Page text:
For many people diagnosed with a form of Leukaemia or Lymphoma the only hope of a long term cure is a bone marrow transplant. But the transplants can’t happen unless a compatible donor can be found. The first place that doctors look is at siblings, because sibling donor transplants have half the complications of unrelated donor transplants. But if there are no matched siblings, as in my case, then the doctors search around the world in donor registries for potential matches. I was once told that the chance of a match is between 1 in 35,000 and 1 in 105,000 depending on the individual.
The chances of a match are higher in your own ethnic group, so for me, coming from a Western country they are pretty good. The doctors looked in countries with high Caucasian populations and bingo, they found matches for me in Poland, the USA, Brazil, UK and Australia. The top 3 donors were Poland and the USA. In the end a US donor has been chosen.
Donors do not get paid, it is an unselfish act to help a complete stranger, even with some discomfort for yourself. The common ways of donating are by Bone Marrow extraction, a surgical procedure requiring general anaesthetic, or much more commonly by apheresis of Peripheral Blood Stem Cells (PBSC). In both cases the donor receives a few days of GCSF injections to boost blood cell production, then the marrow is extracted or the stem cells removed. In the case of apheresis, needles are inserted in both arms and blood is sucked out through one, the stem cells removed by a machine, and put back in the other arm.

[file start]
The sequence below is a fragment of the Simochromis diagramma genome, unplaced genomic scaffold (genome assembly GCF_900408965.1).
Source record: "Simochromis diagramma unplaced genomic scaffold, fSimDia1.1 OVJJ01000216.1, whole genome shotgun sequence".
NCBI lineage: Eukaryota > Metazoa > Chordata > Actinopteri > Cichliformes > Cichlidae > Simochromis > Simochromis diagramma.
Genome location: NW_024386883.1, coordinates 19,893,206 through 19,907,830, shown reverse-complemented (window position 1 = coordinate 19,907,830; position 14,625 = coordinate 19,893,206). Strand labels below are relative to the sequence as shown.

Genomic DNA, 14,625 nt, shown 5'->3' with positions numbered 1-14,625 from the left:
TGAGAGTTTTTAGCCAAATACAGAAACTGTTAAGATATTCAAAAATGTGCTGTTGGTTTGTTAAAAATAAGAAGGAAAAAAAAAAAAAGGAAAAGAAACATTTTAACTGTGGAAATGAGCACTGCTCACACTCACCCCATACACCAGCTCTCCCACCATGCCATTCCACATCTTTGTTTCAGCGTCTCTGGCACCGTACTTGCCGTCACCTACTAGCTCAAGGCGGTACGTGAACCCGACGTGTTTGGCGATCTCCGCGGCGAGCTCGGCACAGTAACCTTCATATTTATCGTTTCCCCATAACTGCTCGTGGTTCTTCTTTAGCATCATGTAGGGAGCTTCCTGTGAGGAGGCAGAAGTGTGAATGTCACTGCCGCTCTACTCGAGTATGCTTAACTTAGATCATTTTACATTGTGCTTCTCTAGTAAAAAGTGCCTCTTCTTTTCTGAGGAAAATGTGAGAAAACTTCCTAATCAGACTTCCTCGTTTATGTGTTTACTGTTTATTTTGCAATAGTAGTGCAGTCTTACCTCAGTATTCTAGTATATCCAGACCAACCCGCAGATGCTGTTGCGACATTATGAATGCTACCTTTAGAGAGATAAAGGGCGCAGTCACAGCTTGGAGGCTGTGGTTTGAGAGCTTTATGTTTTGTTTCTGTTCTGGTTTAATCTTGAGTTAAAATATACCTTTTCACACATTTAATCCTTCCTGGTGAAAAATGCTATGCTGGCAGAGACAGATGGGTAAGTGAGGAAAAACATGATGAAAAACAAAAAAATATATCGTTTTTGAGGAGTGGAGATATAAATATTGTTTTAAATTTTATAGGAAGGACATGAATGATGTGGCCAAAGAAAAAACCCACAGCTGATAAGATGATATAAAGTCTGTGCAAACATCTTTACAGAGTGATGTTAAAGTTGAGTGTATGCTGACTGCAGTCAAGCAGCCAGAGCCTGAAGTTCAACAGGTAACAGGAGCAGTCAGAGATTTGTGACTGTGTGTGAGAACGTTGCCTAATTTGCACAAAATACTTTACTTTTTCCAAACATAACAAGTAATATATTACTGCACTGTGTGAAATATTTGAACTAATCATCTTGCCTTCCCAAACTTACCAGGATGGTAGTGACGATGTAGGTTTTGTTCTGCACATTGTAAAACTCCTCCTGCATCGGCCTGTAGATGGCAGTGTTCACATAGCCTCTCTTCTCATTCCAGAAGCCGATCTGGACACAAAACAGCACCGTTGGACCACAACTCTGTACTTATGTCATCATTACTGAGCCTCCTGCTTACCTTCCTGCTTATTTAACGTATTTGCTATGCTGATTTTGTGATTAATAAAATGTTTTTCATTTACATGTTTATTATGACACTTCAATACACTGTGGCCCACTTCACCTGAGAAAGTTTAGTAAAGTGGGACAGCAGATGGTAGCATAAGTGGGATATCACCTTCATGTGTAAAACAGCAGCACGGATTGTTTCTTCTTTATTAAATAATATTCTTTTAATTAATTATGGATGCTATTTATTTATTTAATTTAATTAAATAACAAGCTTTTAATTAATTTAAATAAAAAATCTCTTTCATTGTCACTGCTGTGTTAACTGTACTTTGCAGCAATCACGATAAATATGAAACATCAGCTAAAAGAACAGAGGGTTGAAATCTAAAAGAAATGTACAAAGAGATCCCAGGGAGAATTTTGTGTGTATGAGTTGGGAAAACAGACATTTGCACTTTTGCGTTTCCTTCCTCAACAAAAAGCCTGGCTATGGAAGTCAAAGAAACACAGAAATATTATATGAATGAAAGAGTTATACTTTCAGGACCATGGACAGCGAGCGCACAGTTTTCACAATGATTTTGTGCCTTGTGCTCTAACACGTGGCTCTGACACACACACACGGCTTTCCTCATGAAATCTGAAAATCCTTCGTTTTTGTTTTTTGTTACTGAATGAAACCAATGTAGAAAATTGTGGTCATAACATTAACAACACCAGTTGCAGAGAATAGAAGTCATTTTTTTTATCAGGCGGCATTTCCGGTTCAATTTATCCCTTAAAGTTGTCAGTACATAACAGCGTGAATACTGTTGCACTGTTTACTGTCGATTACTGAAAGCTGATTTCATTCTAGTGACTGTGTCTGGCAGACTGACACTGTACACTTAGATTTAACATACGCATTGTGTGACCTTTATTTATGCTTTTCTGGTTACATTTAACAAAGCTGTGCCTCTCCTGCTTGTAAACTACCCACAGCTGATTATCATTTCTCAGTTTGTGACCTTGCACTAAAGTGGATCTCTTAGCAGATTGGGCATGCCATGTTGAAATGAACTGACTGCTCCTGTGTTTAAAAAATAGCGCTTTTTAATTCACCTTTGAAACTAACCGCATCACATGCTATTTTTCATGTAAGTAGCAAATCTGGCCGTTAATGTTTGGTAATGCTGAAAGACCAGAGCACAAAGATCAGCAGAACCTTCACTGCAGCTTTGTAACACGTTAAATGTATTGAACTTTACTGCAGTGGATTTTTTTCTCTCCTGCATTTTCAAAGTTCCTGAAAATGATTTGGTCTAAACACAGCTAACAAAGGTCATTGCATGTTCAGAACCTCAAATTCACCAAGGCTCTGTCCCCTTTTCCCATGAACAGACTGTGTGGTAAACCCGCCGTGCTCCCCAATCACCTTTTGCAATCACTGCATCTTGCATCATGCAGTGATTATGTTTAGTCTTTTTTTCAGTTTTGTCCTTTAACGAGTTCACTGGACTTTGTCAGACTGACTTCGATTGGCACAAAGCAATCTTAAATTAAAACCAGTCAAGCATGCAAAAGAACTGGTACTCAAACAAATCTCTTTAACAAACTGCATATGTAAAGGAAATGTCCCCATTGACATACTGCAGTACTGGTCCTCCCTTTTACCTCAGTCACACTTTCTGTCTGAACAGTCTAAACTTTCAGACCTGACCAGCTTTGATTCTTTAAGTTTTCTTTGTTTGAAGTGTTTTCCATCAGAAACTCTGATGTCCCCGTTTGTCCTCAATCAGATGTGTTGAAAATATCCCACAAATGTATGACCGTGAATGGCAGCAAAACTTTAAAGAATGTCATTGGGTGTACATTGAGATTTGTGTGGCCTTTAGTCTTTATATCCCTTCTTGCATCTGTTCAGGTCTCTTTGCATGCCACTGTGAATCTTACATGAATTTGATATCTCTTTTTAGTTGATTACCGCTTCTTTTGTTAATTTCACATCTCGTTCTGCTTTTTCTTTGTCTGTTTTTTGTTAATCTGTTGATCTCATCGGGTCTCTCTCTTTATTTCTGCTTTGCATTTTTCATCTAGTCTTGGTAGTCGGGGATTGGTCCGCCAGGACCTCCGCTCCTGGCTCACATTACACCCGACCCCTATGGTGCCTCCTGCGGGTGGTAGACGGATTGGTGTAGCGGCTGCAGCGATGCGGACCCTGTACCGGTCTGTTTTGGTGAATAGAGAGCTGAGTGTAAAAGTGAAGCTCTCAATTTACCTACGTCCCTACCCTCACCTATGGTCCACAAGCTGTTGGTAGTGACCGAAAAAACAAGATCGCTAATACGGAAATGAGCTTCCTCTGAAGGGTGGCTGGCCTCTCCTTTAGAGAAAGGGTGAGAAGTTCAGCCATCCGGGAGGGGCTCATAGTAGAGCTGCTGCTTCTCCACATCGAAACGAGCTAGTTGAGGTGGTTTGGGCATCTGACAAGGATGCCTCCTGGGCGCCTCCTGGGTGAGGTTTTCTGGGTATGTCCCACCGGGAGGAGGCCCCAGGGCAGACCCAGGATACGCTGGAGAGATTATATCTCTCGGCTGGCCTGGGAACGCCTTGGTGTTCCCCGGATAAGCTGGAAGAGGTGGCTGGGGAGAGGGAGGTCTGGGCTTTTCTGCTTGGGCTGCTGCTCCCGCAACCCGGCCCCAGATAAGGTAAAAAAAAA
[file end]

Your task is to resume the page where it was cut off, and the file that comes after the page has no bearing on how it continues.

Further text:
In most countries the registry is run by charities, the Red Cross or NHS. In the Philippines there is no registry, but you can register when travelling to other countries. All it takes is a little time and a small amount of blood. Some countries like the USA even do it from saliva swabs now.
If you are between the ages of 18 and 60 and healthy, you can register to be a donor and potentially help save a life.